All Things Considered – March 2013
Not the Usual Suspects
By Jim Knisley
Over the past 100 years, chicken has gone from the occasional Sunday meal of a spent layer or surplus rooster harvested from a backyard flock, to a traditional staple that is available everywhere. Every community of any size will have fast food restaurants dedicated to chicken, while other fast food outlets will feature it and, it is safe to say, every bar in North America has chicken on its, often limited, menu.
This rise came from the inspiration of three most unlikely people – a (until very recently) largely unknown and unheralded university researcher, a woman working in the kitchen of a corner bar and a bankrupt. These three made today’s broiler industry by increasing consumer demand.
The university researcher was Robert C. Baker, a food science professor working out of a basement lab at Cornell University. “Baker was a professor of poultry science, and a chicken savant,” wrote Maryn McKenna in the online journal Slate on Dec. 28, 2012. The foods he and his graduate student assistants invented went on to launch what the industry now calls “further processed poultry.”
Among the foods Baker and his fellow researchers developed was a prototype chicken nugget, or stick. It was a challenge, but once they mastered the food engineering, they test-marketed them in an attractive box, selling them for 26 weeks in five local supermarkets. They completely sold out.
Baker and fellow researchers laid out the whole process in the Cornell publication Agricultural Economics Research in April 1963 and the publication was distributed free of charge, McKenna writes.
In the 1980s, chicken nuggets took off. McDonald’s spurred the development with its determination to add chicken to its menu and by initiating the creation of its own version.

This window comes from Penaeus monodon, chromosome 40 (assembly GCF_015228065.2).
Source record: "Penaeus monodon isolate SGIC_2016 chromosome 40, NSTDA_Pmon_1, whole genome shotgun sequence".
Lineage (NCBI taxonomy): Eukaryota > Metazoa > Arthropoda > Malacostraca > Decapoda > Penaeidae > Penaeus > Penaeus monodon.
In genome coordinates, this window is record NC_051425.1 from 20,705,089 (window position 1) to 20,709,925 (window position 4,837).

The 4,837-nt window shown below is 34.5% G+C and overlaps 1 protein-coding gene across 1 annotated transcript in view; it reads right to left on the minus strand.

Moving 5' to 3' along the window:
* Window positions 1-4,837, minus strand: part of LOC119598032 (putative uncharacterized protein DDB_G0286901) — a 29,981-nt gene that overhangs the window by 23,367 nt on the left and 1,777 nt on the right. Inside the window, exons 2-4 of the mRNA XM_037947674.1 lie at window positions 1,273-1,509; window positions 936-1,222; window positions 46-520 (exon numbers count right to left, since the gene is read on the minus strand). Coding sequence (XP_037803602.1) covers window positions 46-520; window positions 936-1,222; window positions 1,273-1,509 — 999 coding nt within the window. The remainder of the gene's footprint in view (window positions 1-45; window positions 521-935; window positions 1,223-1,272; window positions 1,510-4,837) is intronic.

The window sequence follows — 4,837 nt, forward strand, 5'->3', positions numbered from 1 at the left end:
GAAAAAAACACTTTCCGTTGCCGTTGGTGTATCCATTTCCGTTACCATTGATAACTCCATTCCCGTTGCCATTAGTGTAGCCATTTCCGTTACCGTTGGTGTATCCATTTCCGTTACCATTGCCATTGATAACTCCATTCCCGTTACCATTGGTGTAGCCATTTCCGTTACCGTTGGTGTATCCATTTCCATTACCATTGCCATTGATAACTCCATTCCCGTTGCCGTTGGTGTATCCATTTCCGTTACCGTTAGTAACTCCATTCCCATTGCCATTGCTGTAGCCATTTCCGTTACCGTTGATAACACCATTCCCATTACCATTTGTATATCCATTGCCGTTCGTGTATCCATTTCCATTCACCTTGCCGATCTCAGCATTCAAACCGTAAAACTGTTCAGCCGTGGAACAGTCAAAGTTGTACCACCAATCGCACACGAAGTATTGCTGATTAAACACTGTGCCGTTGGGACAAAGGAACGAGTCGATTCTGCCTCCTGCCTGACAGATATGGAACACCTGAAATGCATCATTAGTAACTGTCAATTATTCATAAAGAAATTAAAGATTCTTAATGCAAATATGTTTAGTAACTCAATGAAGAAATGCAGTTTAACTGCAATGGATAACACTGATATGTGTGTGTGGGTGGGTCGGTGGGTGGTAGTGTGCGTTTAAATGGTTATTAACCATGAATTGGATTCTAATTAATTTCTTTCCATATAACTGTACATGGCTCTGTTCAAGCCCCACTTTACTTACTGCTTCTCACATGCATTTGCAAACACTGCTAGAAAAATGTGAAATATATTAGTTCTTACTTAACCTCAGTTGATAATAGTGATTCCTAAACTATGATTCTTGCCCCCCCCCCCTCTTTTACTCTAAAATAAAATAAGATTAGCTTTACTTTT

In 1985, Canada Poultryman reported that Cuddy Food Products of London, Ont., was processing 66,000 pounds of boneless, skinless chicken meat daily and producing 4,468 McNuggets a minute for McDonald’s. The plant was utilizing the equivalent of 65 million pounds of live chickens per year.
And that was just the start
Other restaurants were soon producing their own versions and supermarkets began stocking their own frozen nuggets. A new demand for tens of millions of pounds of chicken appeared seemingly overnight.
For the full Slate story on Baker, which I highly recommend, please visit: http://www.slate.com/articles/life/food/2012/12/robert_c_baker_the_man_who_invented_chicken_nuggets.html.
The woman working in the kitchen of the corner bar was Teressa Bellissimo. Late one Friday night in 1964, her son Dominic was tending bar when a group of his friends arrived. They were hungry and Dominic asked his mother to prepare something for them to eat.
She looked around the kitchen at the Anchor Bar in Buffalo, N.Y., and spotted a pile of chicken wings that had been destined for the stockpot for soup and decided to take a chance and try something.
She deep fried the wings and flavoured them with a sauce – the wings were a hit with Dominic’s friends and quickly became part of the Anchor Bar’s menu. Soon people from across Buffalo and Ontario’s Niagara Peninsula were heading to the Anchor Bar for “wings” (I know because I was one).
Within a few years, wings were everywhere. The National Chicken Council estimated that 1.25 billion chicken wings were eaten on Super Bowl Sunday, 2012. In all of 2012, more than 13.5 billion chicken wings (over three billion pounds) were sold and the Chicken Farmers of Canada estimate that Canadians consume around 77 million kilograms of chicken wings a year.
The last of the three, Col. Harland Sanders, is the best known and for good reason – he brought “finger lickin’ good” chicken to the world. Not bad for someone who was broke when he was 62 years old.
Sanders went broke when the U.S. government built a new Interstate Highway 10 miles away from the old highway on which his restaurant, Sanders’ Court and Café, was located. Sanders was down but not out, as he had a recipe for Southern Fried Chicken that involved pressure-cooking, which he believed produced the best tasting chicken on the planet.
He headed out across the U.S. with bags of his special coating mix in his car and the recipe in his head. He offered restaurant owners a deal: If they liked his chicken, they would turn their restaurants to producing fast food chicken and pay Sanders a nickel for every chicken sold.
Suffice it to say, they liked his chicken. KFC now has more than 17,000 outlets in 105 countries and its contracts account for about 25 per cent of all the 1.7- to 1.8-kilogram broilers produced in Canada.